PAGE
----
- 100% UV400 Protection (Full UVA & UVB Filter) BS EN ISO 12312-1:2013
- Filter Category 3 (Dark lenses for Sunny Days)
- Available in Black, Red, Blue, Orange, Green, Silver
- Impact Resistant Lenses
- Tested to BS EN 14139:2010
- Age Range 4-10 years
Often overlooked in your childs arsenal of protection are sunglasses. Keep your childs eyes protected with these Childrens Spider Web Sunglasses
Because children tend to spend more time outdoors than most adults, some experts say nearly half of a person’s lifetime exposure to ultraviolet radiation can take place by age 18. (Other research cited by The Skin Cancer Foundation suggests the amount of lifetime exposure to UV radiation sustained by age 18 is less than 25 percent.) Also, children are more susceptible to damage to the light-sensitive retina at the back of the eye from UV rays because the lens inside a child’s eye is less capable of blocking UV than an adult lens, enabling more of this harmful radiation to penetrate deep into the eye. And nearly all high-energy blue light reaches the retinas of children and adults alike, because the cornea and lens of the human eye are not capable of absorbing these rays, which have been shown to damage photosensitive cells of the retina in laboratory studies.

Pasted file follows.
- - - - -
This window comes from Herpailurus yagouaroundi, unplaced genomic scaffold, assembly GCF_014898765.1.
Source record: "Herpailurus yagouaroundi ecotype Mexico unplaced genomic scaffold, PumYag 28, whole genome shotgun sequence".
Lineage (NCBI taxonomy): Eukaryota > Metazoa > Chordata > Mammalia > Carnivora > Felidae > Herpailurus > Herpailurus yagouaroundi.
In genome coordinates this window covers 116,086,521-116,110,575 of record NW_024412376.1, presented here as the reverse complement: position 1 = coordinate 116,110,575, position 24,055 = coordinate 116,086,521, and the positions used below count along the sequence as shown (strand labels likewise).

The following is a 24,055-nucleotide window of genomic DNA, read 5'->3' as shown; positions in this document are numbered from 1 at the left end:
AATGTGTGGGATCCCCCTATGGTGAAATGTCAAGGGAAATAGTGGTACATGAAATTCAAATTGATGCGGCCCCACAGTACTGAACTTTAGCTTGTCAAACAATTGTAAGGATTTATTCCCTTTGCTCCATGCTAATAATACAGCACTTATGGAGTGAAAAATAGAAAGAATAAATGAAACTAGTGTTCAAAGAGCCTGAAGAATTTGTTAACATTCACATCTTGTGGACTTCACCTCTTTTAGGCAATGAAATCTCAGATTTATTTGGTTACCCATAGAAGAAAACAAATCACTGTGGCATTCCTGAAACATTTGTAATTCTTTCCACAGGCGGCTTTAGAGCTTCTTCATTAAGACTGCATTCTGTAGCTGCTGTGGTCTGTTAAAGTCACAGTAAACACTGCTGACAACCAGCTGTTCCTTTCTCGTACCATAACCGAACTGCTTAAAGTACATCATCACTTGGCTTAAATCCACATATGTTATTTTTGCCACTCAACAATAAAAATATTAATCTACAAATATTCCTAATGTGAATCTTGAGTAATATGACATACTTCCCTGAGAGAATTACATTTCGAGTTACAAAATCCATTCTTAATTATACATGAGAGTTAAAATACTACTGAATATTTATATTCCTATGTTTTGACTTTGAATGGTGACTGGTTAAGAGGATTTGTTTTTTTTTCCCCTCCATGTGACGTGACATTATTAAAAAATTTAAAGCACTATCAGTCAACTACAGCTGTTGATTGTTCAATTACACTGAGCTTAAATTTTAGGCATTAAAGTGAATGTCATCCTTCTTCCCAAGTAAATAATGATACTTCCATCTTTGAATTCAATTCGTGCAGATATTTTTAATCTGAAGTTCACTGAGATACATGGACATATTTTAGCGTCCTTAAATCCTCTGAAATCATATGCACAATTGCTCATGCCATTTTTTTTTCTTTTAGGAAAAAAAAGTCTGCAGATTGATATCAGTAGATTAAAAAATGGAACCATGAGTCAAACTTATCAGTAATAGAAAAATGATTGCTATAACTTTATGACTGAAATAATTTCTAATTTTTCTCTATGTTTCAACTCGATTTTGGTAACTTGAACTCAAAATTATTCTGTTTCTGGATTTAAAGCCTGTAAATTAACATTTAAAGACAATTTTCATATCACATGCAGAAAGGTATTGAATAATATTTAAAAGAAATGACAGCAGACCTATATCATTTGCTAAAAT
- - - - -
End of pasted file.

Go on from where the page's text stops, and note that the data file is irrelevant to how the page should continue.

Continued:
These factors make it very important for all children, even infants, to wear UV- and HEV-blocking sunglasses anytime they are outdoors in daylight hours. This is true even on cloudy and overcast days, because most UV rays (which are invisible) and some HEV rays can penetrate cloud cover. By investing in children’s sunglasses, you are helping your kids enjoy a lifetime of good vision. You don’t have to spend a lot to get high-quality sunglasses for your kids. Shown here is the Way Out Wayfarer in the Collection by World of Glasses.
UVA is lower-energy ultraviolet radiation that can penetrate skin and eyes more deeply. UVA rays tan your skin, but they also cause your skin to wrinkle and show other signs of “photo-aging.” And because UVA rays can penetrate the eye, they have been implicated in the development of both cataracts and macular degeneration.